Rumpus: You do something really interesting with flashbacks in that you often weave them right into the scene, so one paragraph will detail what’s happening in scene, while the next will take us back to a memory. For pages, we’ll be reading these two narratives side by side in a way that feels really seamless. Can you talk from a craft perspective about your approach to exposition in novel writing?

Giddings: I’m going to be really specific about The Women Could Fly because every novel I’ve written (writing my third right now) has had a different relationship to exposition and flashback. For The Women Could Fly, the approach is purposefully slippery because I was trying really hard to catch the feeling of a retrospective mind considering events. Even if Jo isn’t commenting directly like a typical retrospective narrator might, we still see the mechanics of her brain working. Then, from there, it’s often putting scenes where the only overlap is Jo. The past is easier to delineate because Jo is at a party but her father is elsewhere and would never be at that party.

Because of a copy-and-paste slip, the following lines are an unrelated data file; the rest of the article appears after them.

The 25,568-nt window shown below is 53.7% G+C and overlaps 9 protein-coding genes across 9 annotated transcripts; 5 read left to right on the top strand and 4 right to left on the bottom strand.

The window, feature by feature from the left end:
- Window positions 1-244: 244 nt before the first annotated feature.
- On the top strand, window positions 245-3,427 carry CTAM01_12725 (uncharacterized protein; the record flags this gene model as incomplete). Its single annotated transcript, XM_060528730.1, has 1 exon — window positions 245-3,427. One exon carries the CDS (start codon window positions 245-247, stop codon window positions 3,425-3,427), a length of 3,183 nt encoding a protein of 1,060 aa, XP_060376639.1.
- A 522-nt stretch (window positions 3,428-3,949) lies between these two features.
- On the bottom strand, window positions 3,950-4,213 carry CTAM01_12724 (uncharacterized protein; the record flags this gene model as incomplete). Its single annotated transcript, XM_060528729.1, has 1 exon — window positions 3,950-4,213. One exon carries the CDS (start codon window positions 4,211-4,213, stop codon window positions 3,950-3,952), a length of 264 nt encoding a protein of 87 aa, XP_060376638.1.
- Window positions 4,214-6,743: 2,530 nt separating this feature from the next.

One of the hard things I have with some first-person narratives is that they seem like they’re treated like a machine still: the easiest mechanism toward telling a story. But I think a lot of the way I understand storytelling does come from me listening to my dad invent and make up stories. One of the things he and I used to do a lot when we actually went to restaurants is make up stories about the people around us. We’re joking and adding more and more ridiculous things to it, but it’s also slippery and divergent. There’s never a straight line even when it’s just one of predominantly speaking and the other listening. It’s really rare to find someone in real life who is casually speaking that doesn’t add and go on tangents when they have a rapt audience.